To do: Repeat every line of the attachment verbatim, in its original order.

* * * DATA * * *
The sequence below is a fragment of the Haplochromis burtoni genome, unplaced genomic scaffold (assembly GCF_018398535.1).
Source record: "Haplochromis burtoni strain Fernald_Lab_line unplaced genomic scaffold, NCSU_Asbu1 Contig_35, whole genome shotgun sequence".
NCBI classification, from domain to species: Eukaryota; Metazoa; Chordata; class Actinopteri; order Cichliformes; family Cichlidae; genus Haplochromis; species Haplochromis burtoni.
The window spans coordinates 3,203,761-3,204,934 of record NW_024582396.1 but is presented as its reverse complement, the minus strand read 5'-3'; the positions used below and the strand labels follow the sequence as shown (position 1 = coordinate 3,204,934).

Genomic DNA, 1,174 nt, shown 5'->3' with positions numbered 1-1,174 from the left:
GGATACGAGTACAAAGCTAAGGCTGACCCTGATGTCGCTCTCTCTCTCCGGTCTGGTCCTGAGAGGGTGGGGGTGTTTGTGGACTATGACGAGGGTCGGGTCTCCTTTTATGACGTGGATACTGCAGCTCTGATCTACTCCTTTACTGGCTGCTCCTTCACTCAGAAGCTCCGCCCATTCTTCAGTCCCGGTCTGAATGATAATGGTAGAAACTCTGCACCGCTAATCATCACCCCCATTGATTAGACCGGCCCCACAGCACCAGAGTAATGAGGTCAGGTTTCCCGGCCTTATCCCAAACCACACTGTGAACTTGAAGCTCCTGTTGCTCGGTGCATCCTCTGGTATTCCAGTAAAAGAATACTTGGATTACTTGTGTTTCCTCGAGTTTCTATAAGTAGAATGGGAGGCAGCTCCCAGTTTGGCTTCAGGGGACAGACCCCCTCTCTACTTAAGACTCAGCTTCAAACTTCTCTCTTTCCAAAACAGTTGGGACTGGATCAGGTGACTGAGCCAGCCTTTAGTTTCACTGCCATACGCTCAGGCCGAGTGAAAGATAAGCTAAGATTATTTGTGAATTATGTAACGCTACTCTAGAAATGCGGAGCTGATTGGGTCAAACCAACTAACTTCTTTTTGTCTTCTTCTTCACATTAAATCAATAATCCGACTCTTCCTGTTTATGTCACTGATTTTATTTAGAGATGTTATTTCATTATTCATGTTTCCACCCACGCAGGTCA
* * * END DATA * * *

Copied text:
The sequence below is a fragment of the Haplochromis burtoni genome, unplaced genomic scaffold (assembly GCF_018398535.1).
Source record: "Haplochromis burtoni strain Fernald_Lab_line unplaced genomic scaffold, NCSU_Asbu1 Contig_35, whole genome shotgun sequence".
NCBI classification, from domain to species: Eukaryota; Metazoa; Chordata; class Actinopteri; order Cichliformes; family Cichlidae; genus Haplochromis; species Haplochromis burtoni.
The window spans coordinates 3,203,761-3,204,934 of record NW_024582396.1 but is presented as its reverse complement, the minus strand read 5'-3'; the positions used below and the strand labels follow the sequence as shown (position 1 = coordinate 3,204,934).

Genomic DNA, 1,174 nt, shown 5'->3' with positions numbered 1-1,174 from the left:
GGATACGAGTACAAAGCTAAGGCTGACCCTGATGTCGCTCTCTCTCTCCGGTCTGGTCCTGAGAGGGTGGGGGTGTTTGTGGACTATGACGAGGGTCGGGTCTCCTTTTATGACGTGGATACTGCAGCTCTGATCTACTCCTTTACTGGCTGCTCCTTCACTCAGAAGCTCCGCCCATTCTTCAGTCCCGGTCTGAATGATAATGGTAGAAACTCTGCACCGCTAATCATCACCCCCATTGATTAGACCGGCCCCACAGCACCAGAGTAATGAGGTCAGGTTTCCCGGCCTTATCCCAAACCACACTGTGAACTTGAAGCTCCTGTTGCTCGGTGCATCCTCTGGTATTCCAGTAAAAGAATACTTGGATTACTTGTGTTTCCTCGAGTTTCTATAAGTAGAATGGGAGGCAGCTCCCAGTTTGGCTTCAGGGGACAGACCCCCTCTCTACTTAAGACTCAGCTTCAAACTTCTCTCTTTCCAAAACAGTTGGGACTGGATCAGGTGACTGAGCCAGCCTTTAGTTTCACTGCCATACGCTCAGGCCGAGTGAAAGATAAGCTAAGATTATTTGTGAATTATGTAACGCTACTCTAGAAATGCGGAGCTGATTGGGTCAAACCAACTAACTTCTTTTTGTCTTCTTCTTCACATTAAATCAATAATCCGACTCTTCCTGTTTATGTCACTGATTTTATTTAGAGATGTTATTTCATTATTCATGTTTCCACCCACGCAGGTCA